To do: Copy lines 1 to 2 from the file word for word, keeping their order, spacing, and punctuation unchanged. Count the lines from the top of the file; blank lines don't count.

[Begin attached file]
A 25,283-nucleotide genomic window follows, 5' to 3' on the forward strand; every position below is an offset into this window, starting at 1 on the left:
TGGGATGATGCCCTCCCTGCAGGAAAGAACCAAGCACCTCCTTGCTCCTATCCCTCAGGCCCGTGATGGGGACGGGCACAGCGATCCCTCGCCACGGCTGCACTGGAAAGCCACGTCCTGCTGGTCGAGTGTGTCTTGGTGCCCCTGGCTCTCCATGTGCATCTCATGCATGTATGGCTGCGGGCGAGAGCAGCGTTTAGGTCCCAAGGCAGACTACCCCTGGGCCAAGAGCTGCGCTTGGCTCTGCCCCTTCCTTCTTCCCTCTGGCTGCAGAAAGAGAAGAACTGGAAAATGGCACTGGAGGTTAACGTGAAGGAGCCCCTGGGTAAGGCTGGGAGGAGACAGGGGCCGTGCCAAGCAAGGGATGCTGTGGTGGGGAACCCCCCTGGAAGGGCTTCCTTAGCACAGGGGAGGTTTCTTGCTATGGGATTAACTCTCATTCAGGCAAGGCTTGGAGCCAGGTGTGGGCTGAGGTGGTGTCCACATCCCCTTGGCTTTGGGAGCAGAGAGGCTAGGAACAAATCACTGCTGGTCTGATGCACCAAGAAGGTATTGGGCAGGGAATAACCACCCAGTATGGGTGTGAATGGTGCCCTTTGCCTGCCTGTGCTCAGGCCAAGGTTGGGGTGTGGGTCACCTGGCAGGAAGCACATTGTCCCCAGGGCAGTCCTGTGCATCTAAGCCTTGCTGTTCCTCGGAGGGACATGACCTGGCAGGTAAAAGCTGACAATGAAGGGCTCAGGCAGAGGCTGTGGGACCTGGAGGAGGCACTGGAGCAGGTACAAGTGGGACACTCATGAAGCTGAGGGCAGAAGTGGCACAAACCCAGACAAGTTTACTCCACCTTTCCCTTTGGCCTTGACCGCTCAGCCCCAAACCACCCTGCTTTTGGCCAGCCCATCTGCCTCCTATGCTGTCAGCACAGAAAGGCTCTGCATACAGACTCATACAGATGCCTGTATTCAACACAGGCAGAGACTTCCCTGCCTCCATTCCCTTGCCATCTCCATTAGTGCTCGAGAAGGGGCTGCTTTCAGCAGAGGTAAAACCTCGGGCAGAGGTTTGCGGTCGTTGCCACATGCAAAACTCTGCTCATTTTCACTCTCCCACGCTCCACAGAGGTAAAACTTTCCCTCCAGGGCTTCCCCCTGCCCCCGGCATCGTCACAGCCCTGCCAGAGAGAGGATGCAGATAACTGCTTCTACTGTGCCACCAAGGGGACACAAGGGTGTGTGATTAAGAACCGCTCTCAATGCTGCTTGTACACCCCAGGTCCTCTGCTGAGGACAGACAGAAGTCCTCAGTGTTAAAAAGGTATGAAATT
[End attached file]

A 25,283-nucleotide genomic window follows, 5' to 3' on the forward strand; every position below is an offset into this window, starting at 1 on the left:
TGGGATGATGCCCTCCCTGCAGGAAAGAACCAAGCACCTCCTTGCTCCTATCCCTCAGGCCCGTGATGGGGACGGGCACAGCGATCCCTCGCCACGGCTGCACTGGAAAGCCACGTCCTGCTGGTCGAGTGTGTCTTGGTGCCCCTGGCTCTCCATGTGCATCTCATGCATGTATGGCTGCGGGCGAGAGCAGCGTTTAGGTCCCAAGGCAGACTACCCCTGGGCCAAGAGCTGCGCTTGGCTCTGCCCCTTCCTTCTTCCCTCTGGCTGCAGAAAGAGAAGAACTGGAAAATGGCACTGGAGGTTAACGTGAAGGAGCCCCTGGGTAAGGCTGGGAGGAGACAGGGGCCGTGCCAAGCAAGGGATGCTGTGGTGGGGAACCCCCCTGGAAGGGCTTCCTTAGCACAGGGGAGGTTTCTTGCTATGGGATTAACTCTCATTCAGGCAAGGCTTGGAGCCAGGTGTGGGCTGAGGTGGTGTCCACATCCCCTTGGCTTTGGGAGCAGAGAGGCTAGGAACAAATCACTGCTGGTCTGATGCACCAAGAAGGTATTGGGCAGGGAATAACCACCCAGTATGGGTGTGAATGGTGCCCTTTGCCTGCCTGTGCTCAGGCCAAGGTTGGGGTGTGGGTCACCTGGCAGGAAGCACATTGTCCCCAGGGCAGTCCTGTGCATCTAAGCCTTGCTGTTCCTCGGAGGGACATGACCTGGCAGGTAAAAGCTGACAATGAAGGGCTCAGGCAGAGGCTGTGGGACCTGGAGGAGGCACTGGAGCAGGTACAAGTGGGACACTCATGAAGCTGAGGGCAGAAGTGGCACAAACCCAGACAAGTTTACTCCACCTTTCCCTTTGGCCTTGACCGCTCAGCCCCAAACCACCCTGCTTTTGGCCAGCCCATCTGCCTCCTATGCTGTCAGCACAGAAAGGCTCTGCATACAGACTCATACAGATGCCTGTATTCAACACAGGCAGAGACTTCCCTGCCTCCATTCCCTTGCCATCTCCATTAGTGCTCGAGAAGGGGCTGCTTTCAGCAGAGGTAAAACCTCGGGCAGAGGTTTGCGGTCGTTGCCACATGCAAAACTCTGCTCATTTTCACTCTCCCACGCTCCACAGAGGTAAAACTTTCCCTCCAGGGCTTCCCCCTGCCCCCGGCATCGTCACAGCCCTGCCAGAGAGAGGATGCAGATAACTGCTTCTACTGTGCCACCAAGGGGACACAAGGGTGTGTGATTAAGAACCGCTCTCAATGCTGCTTGTACACCCCAGGTCCTCTGCTGAGGACAGACAGAAGTCCTCAGTGTTAAAAAGGTATGAAATT